April 23, 2008

3 thoughts on “How big pharma might use manufacturing as a strategic marketing tool”

  1. If you look around, there so many online pharmacies that are out there on the Internet.

    I doubt their quality of their drugs sometimes and I guess most of them are out to make a quick profit only without thinking about the patients who are consuming them.

  2. David:

    You make some very good points. On a personal note, one of the meds I take was dropped from my insurers formulary, and the cost jumped up to $75 from a $20 co-pay. I asked my pharmacist if there was a generic, they said yes, at a $15 co-pay. I asked my MD and he said it was basically the same. I do not know what the generic is, and I still refer to it as the branded product, but the pharmaco is not getting my business.

    If there was a reason for me to spend and extra $60 a month, would I?

    As far as medication adherence solutions, they are needed. 1 in 2 patients are non-adherent to their medications with 84% citing simple forgetfulness as the reason.

    My company, Intelecare has developed a proprietary notification platform that allows patients and caregivers to create and manage medical reminders delivered via email, text and voice messaging. We license our technology to industry as a hosted or enterprise adherence solution. Not only are daily medication reminders available, but also prescription refills, doctors’ appointments, vitals monitoring, as well as space to create a personal message.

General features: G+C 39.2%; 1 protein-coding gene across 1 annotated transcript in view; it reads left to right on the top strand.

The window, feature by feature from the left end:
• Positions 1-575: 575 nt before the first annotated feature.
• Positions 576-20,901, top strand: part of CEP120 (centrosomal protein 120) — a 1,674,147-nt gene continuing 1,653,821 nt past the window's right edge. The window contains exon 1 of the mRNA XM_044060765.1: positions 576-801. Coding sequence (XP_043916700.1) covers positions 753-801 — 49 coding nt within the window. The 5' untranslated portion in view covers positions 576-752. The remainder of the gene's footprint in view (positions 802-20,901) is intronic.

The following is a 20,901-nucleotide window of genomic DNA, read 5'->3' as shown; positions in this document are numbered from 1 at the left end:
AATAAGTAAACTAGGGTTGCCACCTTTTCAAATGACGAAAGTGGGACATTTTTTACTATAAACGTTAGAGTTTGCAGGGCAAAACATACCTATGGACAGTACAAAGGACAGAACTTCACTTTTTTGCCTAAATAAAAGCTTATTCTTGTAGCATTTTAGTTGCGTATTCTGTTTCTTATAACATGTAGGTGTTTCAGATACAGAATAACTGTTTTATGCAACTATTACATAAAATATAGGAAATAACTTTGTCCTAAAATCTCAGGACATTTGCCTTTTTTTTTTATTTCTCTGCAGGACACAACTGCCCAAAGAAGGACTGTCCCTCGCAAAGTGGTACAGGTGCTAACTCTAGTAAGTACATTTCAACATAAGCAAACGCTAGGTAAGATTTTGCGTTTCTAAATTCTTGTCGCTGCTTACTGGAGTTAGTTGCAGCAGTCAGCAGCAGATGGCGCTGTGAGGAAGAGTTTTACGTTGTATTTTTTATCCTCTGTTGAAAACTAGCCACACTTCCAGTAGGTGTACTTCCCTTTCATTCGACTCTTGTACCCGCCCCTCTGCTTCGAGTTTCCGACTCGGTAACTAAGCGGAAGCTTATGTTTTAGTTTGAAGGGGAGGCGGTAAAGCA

Our platform is a lifestyle based adherence program, that works in concert with patients and caregivers lives. More pharma brands are adding reminders into their CRM programs to ensure their patients stay on their drugs, instead of switching. Not only does it ensure brand retention, it also provides for healthier outcomes, allowing better results for doctors to report, and further recommend the brand as opposed to the generic – which has no CRM program, no reminders, no retention – just a lower price.

    Do I want to buy my pre-owned car from BMW who has a customer relationship program or from the used car dealership that will make me a deal and say goodbye after they cash my check?

    As transportation costs escalate, does it make sense for pharma to bring drug production closer to their markets? South America /Canada for North America and continent based manufacturing & distribution for the rest of the world?

    I take three meds and I do not know where they are manufactured. Ia have never really thought about it. All I want to know is that they are safe. To add another jab at China, I was looking to buy some toys for my son, and every time one was manufactured in China, I passed.

    So I will pay more for a product for my son NOT made in China, so if I knew where my meds were coming from, would I then pay more for that safety guarantee? I do pay more for Organic Certified beef, produce, milk, etc….

    Should pharma marketing involve manufacturing locations, and a freshness stamp like Budwiser? Will the consumer pay for those guarantees? When their safety and the safety of their family comes into play, I would say yes, if they can afford it. I am interested to see if this type of marketing will become a trend.